Today the first images of the massive black hole at the center of the Milky Way were released over many internet outlets. We are interrupting our Saturn series to share some thoughts gleaned from various teachings and observations.
As recently as the 1920’s most astronomers believed that the galaxy encompassed the entire universe. The common acceptance of it as being part of reality beyond the solar system occurred in the late 18th century. Prior to that the sun was generally believed to mark the center of creation.
The significance of these dates for me is their relationship to the assignment of the lunar constellations by ancient sages, called Rishis, more than 5000 years ago in a region of the Himalayan foothills in the northwest part of India’s Peninsula.
These sages closely observed nature in all her aspects, seeking patterns between the movements of the elements and the behaviors of living beings. Marking the seasonal relationship of Sun and Earth, the tidal effects of the Moon as it waxed and waned, the rise and fall of rivers, life cycle of plants and animals, and on a subtler level, the coincidental and concurrent relationships between observed natural phenomena and human behavior on the individual and group level.
For millennia these observations were collected and codified, first as an oral tradition passed down through stories, myths, and legends, and eventually as texts. We know these today as the Vedas, the Upanishads, the great epics of Ramayana and Mahabharata, and the code for daily living—the Bhagavad Gita.
The Rishi Sri Parashara (teacher), collected all the teachings of astronomical concurrence in a text called Brihat Parashara Hora Shastra. Here we find the basis of modern Vedic Astrology or Jyotish.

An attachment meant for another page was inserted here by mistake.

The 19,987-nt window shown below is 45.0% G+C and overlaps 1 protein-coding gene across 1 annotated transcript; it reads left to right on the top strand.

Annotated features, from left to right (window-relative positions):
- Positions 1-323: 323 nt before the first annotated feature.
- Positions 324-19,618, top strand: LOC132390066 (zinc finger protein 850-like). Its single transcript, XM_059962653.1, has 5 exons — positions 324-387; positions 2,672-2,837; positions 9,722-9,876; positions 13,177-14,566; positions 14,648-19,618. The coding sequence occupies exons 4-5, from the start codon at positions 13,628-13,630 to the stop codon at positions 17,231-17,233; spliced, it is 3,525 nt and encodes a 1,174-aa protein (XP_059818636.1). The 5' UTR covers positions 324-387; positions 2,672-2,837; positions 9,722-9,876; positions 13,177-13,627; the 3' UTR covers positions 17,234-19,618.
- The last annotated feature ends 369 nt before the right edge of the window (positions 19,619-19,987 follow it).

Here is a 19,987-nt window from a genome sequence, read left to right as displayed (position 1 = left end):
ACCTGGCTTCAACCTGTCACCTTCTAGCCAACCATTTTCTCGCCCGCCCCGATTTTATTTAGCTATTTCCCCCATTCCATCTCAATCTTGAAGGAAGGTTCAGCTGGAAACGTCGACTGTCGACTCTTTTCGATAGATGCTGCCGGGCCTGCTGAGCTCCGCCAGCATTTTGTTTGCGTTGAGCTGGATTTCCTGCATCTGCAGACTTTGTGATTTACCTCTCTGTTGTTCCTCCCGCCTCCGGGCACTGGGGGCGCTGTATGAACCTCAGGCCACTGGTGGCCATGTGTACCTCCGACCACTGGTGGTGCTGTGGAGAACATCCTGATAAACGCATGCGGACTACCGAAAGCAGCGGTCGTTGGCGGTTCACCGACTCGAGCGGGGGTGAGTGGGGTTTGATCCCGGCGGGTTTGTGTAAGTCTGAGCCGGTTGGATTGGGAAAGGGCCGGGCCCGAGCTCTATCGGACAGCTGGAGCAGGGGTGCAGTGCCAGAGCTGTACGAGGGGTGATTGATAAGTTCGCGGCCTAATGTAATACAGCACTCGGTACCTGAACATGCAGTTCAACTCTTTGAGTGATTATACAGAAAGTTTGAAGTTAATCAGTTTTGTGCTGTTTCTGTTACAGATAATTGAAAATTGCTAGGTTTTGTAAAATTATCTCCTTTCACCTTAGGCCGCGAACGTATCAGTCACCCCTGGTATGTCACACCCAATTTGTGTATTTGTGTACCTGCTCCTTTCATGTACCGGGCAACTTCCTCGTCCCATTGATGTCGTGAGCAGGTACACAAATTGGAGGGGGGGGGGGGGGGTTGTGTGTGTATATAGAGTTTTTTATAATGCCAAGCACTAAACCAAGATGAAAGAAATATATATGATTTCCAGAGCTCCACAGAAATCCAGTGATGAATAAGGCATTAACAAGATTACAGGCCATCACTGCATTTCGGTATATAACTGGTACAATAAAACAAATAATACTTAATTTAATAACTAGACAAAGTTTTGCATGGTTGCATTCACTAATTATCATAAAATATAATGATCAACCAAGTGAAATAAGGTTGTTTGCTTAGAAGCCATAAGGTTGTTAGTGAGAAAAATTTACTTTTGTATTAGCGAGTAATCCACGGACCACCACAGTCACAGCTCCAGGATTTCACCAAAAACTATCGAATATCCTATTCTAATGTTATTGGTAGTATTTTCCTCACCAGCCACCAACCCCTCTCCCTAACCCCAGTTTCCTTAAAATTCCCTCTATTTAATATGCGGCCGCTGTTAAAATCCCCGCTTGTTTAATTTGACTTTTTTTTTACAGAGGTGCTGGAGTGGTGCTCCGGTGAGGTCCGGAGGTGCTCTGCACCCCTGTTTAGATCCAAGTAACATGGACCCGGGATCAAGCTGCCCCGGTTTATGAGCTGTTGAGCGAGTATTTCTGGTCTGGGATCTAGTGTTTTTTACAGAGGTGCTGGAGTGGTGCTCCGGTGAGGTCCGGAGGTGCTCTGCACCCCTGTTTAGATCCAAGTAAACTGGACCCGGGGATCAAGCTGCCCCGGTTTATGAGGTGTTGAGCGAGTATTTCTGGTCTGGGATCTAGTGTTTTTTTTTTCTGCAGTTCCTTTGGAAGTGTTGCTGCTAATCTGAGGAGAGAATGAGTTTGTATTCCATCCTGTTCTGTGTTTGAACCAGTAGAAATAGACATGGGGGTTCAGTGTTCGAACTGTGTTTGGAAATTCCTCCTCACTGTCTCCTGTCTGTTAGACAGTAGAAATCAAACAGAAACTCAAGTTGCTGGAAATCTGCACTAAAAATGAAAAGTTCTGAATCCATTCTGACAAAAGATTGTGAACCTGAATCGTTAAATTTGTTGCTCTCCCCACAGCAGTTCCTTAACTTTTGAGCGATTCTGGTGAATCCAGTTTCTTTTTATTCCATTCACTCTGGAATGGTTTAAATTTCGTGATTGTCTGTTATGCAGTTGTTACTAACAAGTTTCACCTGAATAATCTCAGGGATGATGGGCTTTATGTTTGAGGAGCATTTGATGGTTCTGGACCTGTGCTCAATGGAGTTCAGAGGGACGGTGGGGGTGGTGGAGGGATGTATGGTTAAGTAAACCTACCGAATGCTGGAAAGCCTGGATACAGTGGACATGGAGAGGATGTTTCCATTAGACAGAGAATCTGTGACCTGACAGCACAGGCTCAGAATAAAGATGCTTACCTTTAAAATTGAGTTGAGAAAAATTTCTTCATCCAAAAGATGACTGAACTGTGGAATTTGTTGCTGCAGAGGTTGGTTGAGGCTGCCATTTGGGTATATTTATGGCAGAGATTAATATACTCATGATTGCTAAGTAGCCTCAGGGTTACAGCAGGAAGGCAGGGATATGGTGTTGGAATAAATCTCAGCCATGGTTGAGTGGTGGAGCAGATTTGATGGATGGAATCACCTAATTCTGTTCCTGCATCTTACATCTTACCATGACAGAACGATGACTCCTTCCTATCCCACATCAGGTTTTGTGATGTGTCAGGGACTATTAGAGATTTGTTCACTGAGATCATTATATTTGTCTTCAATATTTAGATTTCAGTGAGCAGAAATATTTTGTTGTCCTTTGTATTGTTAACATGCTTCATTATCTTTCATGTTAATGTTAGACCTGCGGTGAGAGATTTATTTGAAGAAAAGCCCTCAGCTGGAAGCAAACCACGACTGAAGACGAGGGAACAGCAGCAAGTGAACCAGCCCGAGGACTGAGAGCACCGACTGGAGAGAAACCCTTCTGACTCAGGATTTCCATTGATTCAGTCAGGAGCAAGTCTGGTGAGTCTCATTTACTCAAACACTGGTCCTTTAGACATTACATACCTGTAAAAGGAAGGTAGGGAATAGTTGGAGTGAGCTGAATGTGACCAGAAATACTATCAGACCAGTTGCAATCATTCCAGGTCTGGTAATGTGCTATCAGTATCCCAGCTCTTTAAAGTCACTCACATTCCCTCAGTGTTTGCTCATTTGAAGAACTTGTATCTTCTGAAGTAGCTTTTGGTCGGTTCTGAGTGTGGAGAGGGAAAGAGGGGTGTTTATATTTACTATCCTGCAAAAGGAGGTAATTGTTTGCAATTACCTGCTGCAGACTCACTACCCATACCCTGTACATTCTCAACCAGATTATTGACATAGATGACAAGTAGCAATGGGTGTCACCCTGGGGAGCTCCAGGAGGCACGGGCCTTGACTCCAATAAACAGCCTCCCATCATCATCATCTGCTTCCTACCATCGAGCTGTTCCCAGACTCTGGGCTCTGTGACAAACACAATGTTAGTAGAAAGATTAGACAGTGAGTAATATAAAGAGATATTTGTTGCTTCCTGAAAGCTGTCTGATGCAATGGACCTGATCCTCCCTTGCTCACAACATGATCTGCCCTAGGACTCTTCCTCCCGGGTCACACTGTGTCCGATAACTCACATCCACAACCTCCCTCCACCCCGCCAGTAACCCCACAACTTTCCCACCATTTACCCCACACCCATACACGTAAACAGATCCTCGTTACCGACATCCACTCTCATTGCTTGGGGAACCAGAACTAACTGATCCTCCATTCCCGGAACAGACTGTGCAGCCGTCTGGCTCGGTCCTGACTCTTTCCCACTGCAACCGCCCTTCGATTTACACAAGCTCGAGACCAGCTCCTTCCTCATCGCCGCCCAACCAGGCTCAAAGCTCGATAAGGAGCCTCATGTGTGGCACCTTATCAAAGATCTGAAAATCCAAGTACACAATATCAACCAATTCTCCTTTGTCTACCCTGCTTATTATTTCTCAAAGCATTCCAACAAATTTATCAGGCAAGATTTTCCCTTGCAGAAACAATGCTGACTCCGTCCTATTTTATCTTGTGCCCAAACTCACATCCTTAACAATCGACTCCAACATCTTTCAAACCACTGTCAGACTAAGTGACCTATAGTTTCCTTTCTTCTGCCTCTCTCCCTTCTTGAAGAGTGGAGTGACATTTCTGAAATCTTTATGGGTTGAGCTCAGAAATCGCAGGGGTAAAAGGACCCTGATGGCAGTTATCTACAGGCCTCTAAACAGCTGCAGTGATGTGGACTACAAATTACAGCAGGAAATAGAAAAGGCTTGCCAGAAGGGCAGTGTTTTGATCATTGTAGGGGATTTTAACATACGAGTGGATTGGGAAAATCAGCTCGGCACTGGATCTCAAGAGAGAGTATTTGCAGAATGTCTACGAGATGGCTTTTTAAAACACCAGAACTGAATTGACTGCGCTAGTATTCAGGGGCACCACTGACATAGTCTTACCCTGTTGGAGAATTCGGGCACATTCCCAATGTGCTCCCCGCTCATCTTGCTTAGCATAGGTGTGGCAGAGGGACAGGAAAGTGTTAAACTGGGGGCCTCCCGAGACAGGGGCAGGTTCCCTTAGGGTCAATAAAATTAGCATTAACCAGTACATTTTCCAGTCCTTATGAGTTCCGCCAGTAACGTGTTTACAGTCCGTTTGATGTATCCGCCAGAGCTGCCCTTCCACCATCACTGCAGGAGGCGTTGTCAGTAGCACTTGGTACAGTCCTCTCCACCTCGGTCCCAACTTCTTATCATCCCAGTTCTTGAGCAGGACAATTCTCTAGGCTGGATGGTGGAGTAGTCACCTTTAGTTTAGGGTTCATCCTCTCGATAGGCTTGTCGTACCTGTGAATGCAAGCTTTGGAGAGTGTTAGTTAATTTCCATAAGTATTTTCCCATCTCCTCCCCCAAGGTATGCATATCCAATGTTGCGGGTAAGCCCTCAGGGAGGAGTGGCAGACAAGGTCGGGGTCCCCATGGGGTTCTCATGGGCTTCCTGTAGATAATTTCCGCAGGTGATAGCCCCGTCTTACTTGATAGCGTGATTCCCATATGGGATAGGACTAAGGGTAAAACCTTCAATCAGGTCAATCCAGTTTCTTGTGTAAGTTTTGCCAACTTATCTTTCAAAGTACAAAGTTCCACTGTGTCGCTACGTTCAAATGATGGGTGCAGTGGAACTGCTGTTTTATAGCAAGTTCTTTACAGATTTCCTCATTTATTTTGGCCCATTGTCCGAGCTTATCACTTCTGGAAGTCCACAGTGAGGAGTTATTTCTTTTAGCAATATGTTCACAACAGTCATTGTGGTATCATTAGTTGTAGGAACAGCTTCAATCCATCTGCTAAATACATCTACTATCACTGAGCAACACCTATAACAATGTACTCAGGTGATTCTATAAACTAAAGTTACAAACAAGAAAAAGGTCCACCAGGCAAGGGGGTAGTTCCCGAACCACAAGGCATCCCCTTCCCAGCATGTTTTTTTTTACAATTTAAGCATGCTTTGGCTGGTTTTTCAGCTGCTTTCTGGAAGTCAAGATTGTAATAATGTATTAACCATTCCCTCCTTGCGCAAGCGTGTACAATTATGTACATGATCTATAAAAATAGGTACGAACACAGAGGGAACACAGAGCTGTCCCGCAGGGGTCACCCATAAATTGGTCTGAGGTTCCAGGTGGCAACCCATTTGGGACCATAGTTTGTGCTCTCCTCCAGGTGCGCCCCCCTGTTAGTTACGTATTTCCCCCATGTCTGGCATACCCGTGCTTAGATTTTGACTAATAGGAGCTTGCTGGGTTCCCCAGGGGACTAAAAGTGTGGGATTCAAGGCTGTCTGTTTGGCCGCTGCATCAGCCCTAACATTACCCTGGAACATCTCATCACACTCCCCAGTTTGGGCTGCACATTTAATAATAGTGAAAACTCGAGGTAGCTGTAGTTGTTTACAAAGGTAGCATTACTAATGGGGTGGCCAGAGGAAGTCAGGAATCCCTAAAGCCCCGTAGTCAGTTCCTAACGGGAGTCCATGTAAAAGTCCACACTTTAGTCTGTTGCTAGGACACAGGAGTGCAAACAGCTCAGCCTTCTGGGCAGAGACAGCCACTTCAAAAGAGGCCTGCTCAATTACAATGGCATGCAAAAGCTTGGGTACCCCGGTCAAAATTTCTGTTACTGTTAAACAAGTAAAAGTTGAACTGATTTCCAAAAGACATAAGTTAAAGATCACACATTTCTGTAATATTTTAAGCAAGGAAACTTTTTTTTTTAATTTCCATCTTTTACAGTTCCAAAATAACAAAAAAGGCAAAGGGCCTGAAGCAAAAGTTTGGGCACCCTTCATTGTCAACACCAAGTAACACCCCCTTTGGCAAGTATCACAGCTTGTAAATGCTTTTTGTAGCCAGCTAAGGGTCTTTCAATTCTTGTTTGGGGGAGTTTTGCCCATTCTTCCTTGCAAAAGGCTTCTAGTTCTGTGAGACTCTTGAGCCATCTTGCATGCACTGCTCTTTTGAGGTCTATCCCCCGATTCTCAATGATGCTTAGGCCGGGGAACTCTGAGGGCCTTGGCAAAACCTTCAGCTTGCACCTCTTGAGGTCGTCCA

What is particularly relevant today is the system of Lunar Constellations, 27 signs contained adjacent to or within the 12 solar signs. Each of these has a number of symbols and qualities attached that bring depth and clarity to the energetic forms attending the solar zodiac.
The Galactic Center is found in the sign of Sagittarius. This is a mutable fire sign, the fire that burns away the old world and makes way for a new one. This seems particularly appropriate for the Galactic Center, the black hole at the heart of our galaxy that annihilates all matter down to the level of bits of information under unimaginable heat and pressure, only to eject powerful energy waves back from oblivion and into the living universe for the formation of new stars and planets.
Of greater interest are the two Nakshatras closest to the center which is in the very early degrees of Sagittarius. Visually it is found in the space between the stars forming the end of Scorpio and the beginning of Sagittarius.
At the the end of Scorpio we find the 18th Nakshatra, called Jyestha. Jyestha is known as the chief or elder star, the senior, the most praiseworthy. Being so close to the seat of the greatest concentration of creative and destructive forces in the galaxy, this seems fitting. Next to it, and actually encasing Sagittarius A, massive black hole, millions of times more massive than our Sun, is Mula.
Mula is called the foundation or root Star. It has the power to destroy by breaking apart anything that it touches, as does the black hole. The purpose of this destruction is to find the source of all creation. When one considers this location was named in this manner with these qualities millennia before modern science identified even what a galaxy was, let alone located the center or even hypothesized about black holes, it brings a real sense of awe to the wisdom of the Rishis.
There is no need to force any conclusions on this. We are part of this process of creation, travel in cycles of annihilation and rebirth, and if we can learn to appreciate this miracle on a universal level as a connected community, we may receive the full bounty of our place in the universe, on a green planet filled with evolving life.